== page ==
We are positive on some of the large private sector banks with credit growth picking up, credit costs normalising/coming down and valuations below the long-term average. Valuations are quite attractive in the metals sector and in the pharma sector too. Some of the niche long-term plays that we are positive on are the QSR (quick-service restaurant) segment and disruptive segments like electric vehicles (EVs).
From an investor perspective, an asset-allocation approach may also be more suitable for an investor in the current environment as per their individual risk profile and investment horizon. Investing systematically will also help to maintain discipline and benefit from rupee cost averaging.
FIIs have been on a selling spree since October 2021 and have net sold more than $ 40 billion worth of shares. Do you think they will remain net sellers for the rest of the calendar year and the outflow could top what we have since January 2022?
Yes, we have seen record outflows from FIIs in India as a result of normalisation of global monetary policy and interest rate hikes in the US and other economies, which has led the US dollar to strengthen and prompted outflows from emerging markets.
Since India has been a relative outperformer within the emerging markets (EM) pack in the previous two calendar years, we have seen profit-booking by FIIs in Indian equities.
However, we believe that a large part of the FII selling may be behind us, as markets have factored in the interest rate hikes to some extent. There may be some more FII selling in the near term if the pace of global monetary tightening is more than expected or if crude oil prices harden further.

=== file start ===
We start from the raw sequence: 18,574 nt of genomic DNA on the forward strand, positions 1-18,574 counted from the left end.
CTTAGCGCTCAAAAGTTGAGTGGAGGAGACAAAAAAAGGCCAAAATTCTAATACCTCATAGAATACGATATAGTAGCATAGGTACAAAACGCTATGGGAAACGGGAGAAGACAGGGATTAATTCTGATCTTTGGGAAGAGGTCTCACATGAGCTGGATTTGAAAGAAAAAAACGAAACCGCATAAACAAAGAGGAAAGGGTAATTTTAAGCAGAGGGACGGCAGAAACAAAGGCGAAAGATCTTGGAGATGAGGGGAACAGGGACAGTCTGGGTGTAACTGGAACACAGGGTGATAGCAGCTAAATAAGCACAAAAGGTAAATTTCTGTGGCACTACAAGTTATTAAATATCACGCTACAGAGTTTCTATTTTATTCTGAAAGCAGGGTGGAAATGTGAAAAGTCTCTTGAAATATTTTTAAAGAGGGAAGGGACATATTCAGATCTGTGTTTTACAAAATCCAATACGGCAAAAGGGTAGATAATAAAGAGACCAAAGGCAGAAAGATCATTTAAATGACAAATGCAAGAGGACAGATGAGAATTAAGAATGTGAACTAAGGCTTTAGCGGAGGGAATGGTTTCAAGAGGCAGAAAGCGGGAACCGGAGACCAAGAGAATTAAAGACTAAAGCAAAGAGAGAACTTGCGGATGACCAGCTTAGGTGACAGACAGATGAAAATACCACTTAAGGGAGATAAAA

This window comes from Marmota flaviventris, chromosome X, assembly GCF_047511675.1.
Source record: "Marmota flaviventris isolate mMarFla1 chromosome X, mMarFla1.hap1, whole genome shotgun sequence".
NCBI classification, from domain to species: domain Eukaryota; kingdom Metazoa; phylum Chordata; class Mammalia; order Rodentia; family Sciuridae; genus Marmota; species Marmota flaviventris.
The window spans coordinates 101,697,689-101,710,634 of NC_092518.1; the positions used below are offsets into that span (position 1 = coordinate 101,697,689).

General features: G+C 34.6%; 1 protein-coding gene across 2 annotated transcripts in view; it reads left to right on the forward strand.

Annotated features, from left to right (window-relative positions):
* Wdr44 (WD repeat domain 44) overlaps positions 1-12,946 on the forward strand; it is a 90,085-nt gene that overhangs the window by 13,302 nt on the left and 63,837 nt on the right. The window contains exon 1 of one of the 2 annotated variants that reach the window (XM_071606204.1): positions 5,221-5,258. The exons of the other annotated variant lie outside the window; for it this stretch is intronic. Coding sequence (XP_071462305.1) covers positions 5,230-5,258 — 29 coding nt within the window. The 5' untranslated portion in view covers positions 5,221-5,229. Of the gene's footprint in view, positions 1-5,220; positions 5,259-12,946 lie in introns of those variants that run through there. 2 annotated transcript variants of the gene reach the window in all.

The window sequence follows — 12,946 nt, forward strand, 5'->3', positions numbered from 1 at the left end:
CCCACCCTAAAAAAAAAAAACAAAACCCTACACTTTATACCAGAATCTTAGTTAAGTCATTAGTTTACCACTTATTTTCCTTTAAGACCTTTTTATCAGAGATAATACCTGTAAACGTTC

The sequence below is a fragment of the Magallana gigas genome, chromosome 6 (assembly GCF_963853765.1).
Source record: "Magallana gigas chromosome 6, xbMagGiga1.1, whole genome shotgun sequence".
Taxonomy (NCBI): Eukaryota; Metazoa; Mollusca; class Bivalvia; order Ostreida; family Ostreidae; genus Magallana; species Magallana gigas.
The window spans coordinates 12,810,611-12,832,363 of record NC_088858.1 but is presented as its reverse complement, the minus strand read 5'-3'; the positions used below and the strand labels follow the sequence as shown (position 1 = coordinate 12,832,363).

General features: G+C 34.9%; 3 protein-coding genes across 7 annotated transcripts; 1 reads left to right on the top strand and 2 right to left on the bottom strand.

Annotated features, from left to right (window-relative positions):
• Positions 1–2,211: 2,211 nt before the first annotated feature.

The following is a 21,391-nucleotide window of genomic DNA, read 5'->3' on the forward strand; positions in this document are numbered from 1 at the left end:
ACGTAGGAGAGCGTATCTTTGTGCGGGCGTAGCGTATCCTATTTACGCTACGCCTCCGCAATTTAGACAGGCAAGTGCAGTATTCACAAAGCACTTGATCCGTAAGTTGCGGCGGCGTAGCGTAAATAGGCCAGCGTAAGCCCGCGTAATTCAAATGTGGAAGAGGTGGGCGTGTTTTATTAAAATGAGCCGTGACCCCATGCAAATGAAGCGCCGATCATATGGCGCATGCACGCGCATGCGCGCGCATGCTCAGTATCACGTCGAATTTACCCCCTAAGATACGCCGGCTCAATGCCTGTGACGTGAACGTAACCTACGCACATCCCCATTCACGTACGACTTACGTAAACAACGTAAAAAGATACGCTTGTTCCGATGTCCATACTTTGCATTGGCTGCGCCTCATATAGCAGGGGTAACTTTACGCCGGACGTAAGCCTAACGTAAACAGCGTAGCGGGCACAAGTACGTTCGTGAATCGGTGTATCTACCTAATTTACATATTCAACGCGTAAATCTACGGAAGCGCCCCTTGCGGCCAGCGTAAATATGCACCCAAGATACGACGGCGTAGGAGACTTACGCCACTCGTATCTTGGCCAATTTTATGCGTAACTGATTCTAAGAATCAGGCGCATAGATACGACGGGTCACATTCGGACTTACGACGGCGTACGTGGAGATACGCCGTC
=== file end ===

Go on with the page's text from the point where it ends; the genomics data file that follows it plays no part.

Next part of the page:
Nevertheless, India remains relatively better positioned within the EM pack from a growth perspective and the long-term India growth story remains intact. Hence, we believe that FIIs would continue to find India as one of their favoured investment destinations over the long term.
Despite heavy selling by FIIs, the price correction is minimum. Why?
DII (domestic institutional investors) inflows have been at a record high and helped to counter the large FII outflows leading to a limited price correction.
During the October 2021-May 2022 period, FII equity net outflow has been a cumulative Rs 2.04 lakh crore compared to a DII net equity inflow of Rs 2.51 lakh crore.
Mutual fund SIP flows have also picked up considerably over the past year, from a monthly run rate of around Rs 8,000 crore to above Rs 12,000 crore presently. Retail participation in domestic equity markets has also increased during the pandemic period.
Do you think the IT space, which has seen the biggest correction among all sectors this year, is looking attractive in the current macro environment?
The IT sector correction in India has been led by a global growth slowdown and talks of a possible soft landing in the US economy. The management commentary of IT majors during the recent corporate earnings season suggests stable deal-wins and order pipeline but some flagging growth ahead. Also, despite the price and some valuation correction in IT stocks, and depreciation in the rupee, the concerns of the potential growth slowdown are overweighing on the sector.